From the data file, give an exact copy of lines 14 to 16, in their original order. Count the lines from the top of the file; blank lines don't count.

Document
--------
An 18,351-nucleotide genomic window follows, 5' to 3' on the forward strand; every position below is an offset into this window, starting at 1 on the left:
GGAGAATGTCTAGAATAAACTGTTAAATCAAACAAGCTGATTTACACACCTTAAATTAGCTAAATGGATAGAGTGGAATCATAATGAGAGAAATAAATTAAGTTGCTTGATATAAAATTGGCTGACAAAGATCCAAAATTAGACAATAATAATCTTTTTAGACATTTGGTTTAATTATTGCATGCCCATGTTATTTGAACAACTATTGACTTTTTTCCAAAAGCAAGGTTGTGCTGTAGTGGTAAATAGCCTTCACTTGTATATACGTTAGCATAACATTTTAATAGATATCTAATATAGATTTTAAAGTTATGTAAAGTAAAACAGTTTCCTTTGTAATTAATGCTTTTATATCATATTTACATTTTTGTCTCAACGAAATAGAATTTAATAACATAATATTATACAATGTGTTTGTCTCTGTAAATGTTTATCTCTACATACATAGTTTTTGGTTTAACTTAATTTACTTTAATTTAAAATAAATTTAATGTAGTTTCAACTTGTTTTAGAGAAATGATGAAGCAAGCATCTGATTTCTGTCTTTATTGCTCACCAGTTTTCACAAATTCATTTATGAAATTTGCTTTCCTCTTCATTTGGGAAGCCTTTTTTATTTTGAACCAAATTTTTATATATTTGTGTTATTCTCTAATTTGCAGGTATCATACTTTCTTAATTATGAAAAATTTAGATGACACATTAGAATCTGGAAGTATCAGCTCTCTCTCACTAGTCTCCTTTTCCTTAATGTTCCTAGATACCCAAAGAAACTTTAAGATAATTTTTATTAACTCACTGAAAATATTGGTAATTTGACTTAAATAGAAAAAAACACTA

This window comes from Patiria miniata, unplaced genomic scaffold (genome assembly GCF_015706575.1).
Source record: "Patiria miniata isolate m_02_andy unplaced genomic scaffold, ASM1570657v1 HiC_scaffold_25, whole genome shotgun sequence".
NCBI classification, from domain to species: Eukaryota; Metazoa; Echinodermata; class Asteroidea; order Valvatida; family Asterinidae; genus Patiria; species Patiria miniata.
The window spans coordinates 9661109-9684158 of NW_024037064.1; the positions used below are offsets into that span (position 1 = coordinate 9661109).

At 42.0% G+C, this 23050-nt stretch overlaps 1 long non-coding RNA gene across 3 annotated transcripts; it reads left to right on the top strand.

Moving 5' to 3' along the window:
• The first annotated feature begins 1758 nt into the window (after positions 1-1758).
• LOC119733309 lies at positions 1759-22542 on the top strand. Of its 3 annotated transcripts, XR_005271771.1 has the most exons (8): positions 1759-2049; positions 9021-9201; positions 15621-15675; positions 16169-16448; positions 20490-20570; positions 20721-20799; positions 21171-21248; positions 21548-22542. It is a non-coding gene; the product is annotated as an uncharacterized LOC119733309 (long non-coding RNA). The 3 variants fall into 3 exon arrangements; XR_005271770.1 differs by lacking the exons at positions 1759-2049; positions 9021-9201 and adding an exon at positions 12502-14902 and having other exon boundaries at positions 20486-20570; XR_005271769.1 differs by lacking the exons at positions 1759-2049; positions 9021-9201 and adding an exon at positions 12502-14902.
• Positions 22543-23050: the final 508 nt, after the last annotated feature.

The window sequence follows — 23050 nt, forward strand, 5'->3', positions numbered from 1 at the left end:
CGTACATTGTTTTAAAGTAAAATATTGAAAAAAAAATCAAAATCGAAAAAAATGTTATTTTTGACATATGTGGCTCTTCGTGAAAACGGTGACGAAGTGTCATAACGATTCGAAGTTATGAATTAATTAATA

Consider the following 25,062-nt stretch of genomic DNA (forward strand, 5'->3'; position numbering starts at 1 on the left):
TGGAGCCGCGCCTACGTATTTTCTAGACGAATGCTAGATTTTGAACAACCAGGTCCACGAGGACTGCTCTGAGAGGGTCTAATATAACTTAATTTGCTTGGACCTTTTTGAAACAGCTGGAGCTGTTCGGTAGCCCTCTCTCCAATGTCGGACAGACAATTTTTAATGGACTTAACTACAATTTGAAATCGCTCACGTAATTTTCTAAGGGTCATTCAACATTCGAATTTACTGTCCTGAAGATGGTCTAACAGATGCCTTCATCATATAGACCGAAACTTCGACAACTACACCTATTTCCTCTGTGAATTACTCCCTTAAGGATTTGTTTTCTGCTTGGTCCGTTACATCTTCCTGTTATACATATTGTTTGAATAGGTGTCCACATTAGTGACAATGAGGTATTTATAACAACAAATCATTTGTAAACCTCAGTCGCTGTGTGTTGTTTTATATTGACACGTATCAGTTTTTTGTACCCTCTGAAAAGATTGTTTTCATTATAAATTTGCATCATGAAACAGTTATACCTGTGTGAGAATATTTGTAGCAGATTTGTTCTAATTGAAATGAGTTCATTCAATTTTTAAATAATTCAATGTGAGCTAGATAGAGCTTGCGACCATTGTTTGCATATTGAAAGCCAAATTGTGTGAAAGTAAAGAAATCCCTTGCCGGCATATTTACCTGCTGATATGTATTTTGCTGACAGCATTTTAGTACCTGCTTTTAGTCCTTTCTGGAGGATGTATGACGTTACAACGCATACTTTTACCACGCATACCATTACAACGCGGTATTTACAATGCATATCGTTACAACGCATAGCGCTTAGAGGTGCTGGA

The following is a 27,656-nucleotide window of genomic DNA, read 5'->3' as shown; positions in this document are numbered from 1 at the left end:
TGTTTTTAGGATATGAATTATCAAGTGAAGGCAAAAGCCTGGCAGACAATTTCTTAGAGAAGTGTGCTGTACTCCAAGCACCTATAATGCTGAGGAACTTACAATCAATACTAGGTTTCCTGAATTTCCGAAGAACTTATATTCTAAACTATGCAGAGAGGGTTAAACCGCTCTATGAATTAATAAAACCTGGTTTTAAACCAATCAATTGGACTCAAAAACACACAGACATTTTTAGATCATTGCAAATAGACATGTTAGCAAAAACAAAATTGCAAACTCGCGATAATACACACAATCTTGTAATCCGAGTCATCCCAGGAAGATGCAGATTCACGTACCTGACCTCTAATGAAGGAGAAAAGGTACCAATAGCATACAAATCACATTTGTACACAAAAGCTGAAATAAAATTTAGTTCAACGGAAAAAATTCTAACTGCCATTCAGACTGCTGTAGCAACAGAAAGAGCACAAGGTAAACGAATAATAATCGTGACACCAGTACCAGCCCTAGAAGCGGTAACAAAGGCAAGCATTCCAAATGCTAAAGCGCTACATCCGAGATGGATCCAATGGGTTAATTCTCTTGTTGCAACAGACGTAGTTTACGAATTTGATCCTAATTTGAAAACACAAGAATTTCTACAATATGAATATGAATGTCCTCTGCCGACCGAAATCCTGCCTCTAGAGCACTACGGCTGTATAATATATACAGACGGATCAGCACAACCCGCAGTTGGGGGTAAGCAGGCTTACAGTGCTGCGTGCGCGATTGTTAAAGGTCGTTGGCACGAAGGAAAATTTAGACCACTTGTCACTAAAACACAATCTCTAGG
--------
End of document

Consider the following 25,062-nt stretch of genomic DNA (forward strand, 5'->3'; position numbering starts at 1 on the left):
TGGAGCCGCGCCTACGTATTTTCTAGACGAATGCTAGATTTTGAACAACCAGGTCCACGAGGACTGCTCTGAGAGGGTCTAATATAACTTAATTTGCTTGGACCTTTTTGAAACAGCTGGAGCTGTTCGGTAGCCCTCTCTCCAATGTCGGACAGACAATTTTTAATGGACTTAACTACAATTTGAAATCGCTCACGTAATTTTCTAAGGGTCATTCAACATTCGAATTTACTGTCCTGAAGATGGTCTAACAGATGCCTTCATCATATAGACCGAAACTTCGACAACTACACCTATTTCCTCTGTGAATTACTCCCTTAAGGATTTGTTTTCTGCTTGGTCCGTTACATCTTCCTGTTATACATATTGTTTGAATAGGTGTCCACATTAGTGACAATGAGGTATTTATAACAACAAATCATTTGTAAACCTCAGTCGCTGTGTGTTGTTTTATATTGACACGTATCAGTTTTTTGTACCCTCTGAAAAGATTGTTTTCATTATAAATTTGCATCATGAAACAGTTATACCTGTGTGAGAATATTTGTAGCAGATTTGTTCTAATTGAAATGAGTTCATTCAATTTTTAAATAATTCAATGTGAGCTAGATAGAGCTTGCGACCATTGTTTGCATATTGAAAGCCAAATTGTGTGAAAGTAAAGAAATCCCTTGCCGGCATATTTACCTGCTGATATGTATTTTGCTGACAGCATTTTAGTACCTGCTTTTAGTCCTTTCTGGAGGATGTATGACGTTACAACGCATACTTTTACCACGCATACCATTACAACGCGGTATTTACAATGCATATCGTTACAACGCATAGCGCTTAGAGGTGCTGGA

The following is a 27,656-nucleotide window of genomic DNA, read 5'->3' as shown; positions in this document are numbered from 1 at the left end: